**a**) Experimental plane for the hot-wire measurements (upper side) and the photogrammetry; (

**b**) Set up of the photogrammetry with the four cameras circled in red (2 on the upper side, 2 on the lower side); (

**c**) Set up of the experimental model installed in the wind tunnel test section with the hot-wire anemometry system.

**Figure 4.**(

**a**) Quasi-2D fluid mesh; (

**b**) Details of the O-grid around the airfoil; (

**c**) Boundary conditions used for the fluid set up.

**Figure 6.**(

**a**) Lift coefficient and (

**b**) drag coefficient of the elasto-flexible membrane wing, its rigid counterpart and the experiments at Re = 280,000.

**Figure 7.**(

**a**) Deformed geometry of the elasto-flexible membrane wing for AOA = 12°, 14°, 15°, 16° and 18°; (

**b**) Pressure distribution of the elasto-flexible membrane wing for AOA = 12°, 14°, 15°, 16° and 18°; (

**c**) Geometry of the rigid membrane wing; (

**d**) Pressure distribution of the rigid geometry for AOA = 13°, 14° and 15°.

**Figure 8.**(

**a**) Deformed geometry of the elasto-flexible membrane wing for AOA = 6°; (

**b**) Pressure distribution of the elasto-flexible membrane wing for AOA = 6°; (

**c**) Deformed geometry of the elasto-flexible membrane wing for AOA = 15°; (

**d**) Pressure distribution of the elasto-flexible membrane wing for AOA = 15°.

**Figure 9.**Turbulence intensity Tu [-] for AOA = 0° (

**a**,

**b**), 6° (

**c**,

**d**) and 15° (

**e**,

**f**) for the k-ω SST model without (

**left**) and with transition (

**right**).

**Figure 10.**Deformation of the membrane for the different cases at AOA of 0° (

**a**), 6° (

**b**), 10° (

**c**) and 15° (

**d**) at U∞ = 20 m/s. The experimental tests and the FSI simulations are shown.

**Figure 11.**Downwash angle β measurement using a hot wire anemometry system for AOA = 6° at Re = 280,000 at 220 mm behind the trailing edge.

**Figure 12.**U and W velocities obtained in (

**a**) for the experiment simulations and in (

**b**) for the FSI simulations at AOA = 6° and U∞ = 20 m/s.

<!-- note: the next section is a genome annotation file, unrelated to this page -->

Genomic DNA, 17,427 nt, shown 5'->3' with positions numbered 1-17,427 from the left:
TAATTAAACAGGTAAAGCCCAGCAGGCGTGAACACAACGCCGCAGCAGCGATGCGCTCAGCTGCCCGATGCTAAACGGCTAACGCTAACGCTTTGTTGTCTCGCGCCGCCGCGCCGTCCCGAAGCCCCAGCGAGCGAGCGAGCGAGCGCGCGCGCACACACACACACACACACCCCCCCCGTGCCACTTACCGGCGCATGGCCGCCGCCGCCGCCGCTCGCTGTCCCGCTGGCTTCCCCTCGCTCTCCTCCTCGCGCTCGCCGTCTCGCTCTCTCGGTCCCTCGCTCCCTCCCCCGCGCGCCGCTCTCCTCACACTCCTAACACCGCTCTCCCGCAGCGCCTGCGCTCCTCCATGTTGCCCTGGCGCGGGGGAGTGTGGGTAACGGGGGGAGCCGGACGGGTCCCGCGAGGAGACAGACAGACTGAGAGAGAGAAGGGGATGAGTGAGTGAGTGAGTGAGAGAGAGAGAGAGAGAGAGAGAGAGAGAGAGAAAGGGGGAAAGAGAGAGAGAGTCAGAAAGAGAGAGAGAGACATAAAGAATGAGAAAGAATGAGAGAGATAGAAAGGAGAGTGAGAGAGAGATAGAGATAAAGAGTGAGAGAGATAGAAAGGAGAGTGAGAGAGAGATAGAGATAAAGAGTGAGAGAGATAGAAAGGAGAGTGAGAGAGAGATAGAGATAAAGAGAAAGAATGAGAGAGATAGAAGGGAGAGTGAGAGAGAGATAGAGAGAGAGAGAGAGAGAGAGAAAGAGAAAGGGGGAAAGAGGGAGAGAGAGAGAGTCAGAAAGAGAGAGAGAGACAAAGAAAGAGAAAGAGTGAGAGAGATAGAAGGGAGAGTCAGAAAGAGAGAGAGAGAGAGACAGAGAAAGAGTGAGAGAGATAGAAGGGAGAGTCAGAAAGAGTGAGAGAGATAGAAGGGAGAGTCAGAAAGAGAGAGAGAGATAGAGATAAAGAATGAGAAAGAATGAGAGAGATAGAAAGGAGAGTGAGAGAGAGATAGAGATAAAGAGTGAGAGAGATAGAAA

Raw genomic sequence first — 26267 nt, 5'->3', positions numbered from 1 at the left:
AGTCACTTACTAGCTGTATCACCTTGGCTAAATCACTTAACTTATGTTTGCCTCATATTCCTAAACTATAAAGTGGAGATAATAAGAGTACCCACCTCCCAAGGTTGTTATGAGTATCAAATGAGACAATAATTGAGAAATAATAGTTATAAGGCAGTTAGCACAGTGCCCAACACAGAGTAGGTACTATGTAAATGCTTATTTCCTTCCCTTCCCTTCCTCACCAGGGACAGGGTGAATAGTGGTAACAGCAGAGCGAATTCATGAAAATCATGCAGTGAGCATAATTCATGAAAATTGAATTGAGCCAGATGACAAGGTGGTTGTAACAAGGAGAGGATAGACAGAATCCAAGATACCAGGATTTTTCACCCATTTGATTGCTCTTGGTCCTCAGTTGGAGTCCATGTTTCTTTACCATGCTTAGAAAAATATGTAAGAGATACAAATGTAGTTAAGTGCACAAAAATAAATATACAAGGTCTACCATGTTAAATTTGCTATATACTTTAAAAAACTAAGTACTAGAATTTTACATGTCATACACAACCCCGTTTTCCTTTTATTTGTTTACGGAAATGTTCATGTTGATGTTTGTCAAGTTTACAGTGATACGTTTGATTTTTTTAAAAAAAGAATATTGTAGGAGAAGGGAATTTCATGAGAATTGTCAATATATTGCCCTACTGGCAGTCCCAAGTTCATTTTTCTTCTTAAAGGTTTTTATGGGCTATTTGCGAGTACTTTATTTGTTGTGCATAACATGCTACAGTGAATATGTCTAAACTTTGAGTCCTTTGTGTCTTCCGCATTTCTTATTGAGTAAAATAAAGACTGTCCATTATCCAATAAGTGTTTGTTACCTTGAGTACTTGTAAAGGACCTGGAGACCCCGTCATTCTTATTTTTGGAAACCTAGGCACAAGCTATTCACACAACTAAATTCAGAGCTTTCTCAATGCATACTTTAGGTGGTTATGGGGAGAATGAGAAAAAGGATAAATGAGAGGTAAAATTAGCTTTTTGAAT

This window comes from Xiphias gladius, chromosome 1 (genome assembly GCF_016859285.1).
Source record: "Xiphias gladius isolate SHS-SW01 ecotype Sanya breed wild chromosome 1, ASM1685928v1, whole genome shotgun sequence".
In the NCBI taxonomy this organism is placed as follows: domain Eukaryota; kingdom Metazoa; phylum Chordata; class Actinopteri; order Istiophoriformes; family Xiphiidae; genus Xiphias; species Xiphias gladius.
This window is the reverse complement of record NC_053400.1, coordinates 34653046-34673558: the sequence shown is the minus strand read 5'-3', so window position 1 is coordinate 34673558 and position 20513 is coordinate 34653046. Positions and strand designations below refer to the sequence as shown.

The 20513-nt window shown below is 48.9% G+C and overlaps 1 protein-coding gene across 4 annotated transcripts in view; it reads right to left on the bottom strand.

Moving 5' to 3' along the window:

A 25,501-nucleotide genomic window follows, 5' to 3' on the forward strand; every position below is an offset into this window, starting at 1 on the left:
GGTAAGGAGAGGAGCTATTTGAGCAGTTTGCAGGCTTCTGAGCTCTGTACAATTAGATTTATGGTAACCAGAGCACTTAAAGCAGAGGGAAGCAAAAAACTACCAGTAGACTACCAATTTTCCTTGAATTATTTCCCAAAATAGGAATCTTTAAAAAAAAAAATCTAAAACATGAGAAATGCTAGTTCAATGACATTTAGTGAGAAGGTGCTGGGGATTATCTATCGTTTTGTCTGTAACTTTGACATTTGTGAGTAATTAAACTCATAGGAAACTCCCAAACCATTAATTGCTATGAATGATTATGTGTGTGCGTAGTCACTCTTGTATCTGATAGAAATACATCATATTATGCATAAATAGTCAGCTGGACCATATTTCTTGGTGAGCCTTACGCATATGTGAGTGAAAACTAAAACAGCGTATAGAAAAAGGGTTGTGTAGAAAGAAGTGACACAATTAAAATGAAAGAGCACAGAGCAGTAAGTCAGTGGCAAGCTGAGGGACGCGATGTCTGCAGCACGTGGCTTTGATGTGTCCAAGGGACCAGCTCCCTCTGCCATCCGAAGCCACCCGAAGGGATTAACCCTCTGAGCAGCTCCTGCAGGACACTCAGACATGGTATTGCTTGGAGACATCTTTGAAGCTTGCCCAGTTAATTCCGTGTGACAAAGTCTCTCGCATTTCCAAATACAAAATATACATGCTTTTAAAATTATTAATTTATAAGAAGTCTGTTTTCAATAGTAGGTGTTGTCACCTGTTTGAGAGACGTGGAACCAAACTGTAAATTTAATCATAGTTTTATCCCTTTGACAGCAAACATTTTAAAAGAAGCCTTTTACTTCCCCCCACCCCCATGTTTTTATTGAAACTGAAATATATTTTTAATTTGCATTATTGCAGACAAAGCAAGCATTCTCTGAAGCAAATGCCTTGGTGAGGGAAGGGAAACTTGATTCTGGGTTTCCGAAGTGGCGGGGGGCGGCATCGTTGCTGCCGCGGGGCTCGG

**Figure 13.**U and W velocities obtained in (

**a**) for the experiment simulations and in (

**b**) for the FSI simulations at AOA = 15° and U∞ = 20 m/s.

Measurement Techniques | Flow Conditions | |||
---|---|---|---|---|

U_{∞} [m/s] | q_{∞} [Pa] | Re | α [°] | |

Force measurement | 20 | 230 | 280,000 | 0, 2, 4, 6, 8, 10, 12, 14, 15, 16, 17, 18 |

Hot-wire anemometry | 20 | 230 | 280,000 | 6, 15 |

Stereo-photogrammetry | 20 | 230 | 280,000 | 0, 6, 10, 15 |

Parameters | Coarse | Medium | Fine | Extra Fine |
---|---|---|---|---|

Total nodes number | 39,226 | 80,374 | 159,774 | 299,824 |

Normal layer | 62 | 90 | 120 | 175 |

Circumferential layer | 2 × 75 | 2 × 100 | 2 × 140 | 2 × 185 |

Minimal angle | 26.4 | 26.8 | 27.3 | 27.6 |

Aspect ratio | 5840 | 3180 | 1930 | 1400 |

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**MDPI and ACS Style**

Piquee, J.; Breitsamter, C.
Numerical and Experimental Investigations of an Elasto-Flexible Membrane Wing at a Reynolds Number of 280,000. *Aerospace* **2017**, *4*, 39.
https://doi.org/10.3390/aerospace4030039

**AMA Style**

Piquee J, Breitsamter C.
Numerical and Experimental Investigations of an Elasto-Flexible Membrane Wing at a Reynolds Number of 280,000. *Aerospace*. 2017; 4(3):39.
https://doi.org/10.3390/aerospace4030039

**Chicago/Turabian Style**

Piquee, Julie, and Christian Breitsamter.
2017. "Numerical and Experimental Investigations of an Elasto-Flexible Membrane Wing at a Reynolds Number of 280,000" *Aerospace* 4, no. 3: 39.
https://doi.org/10.3390/aerospace4030039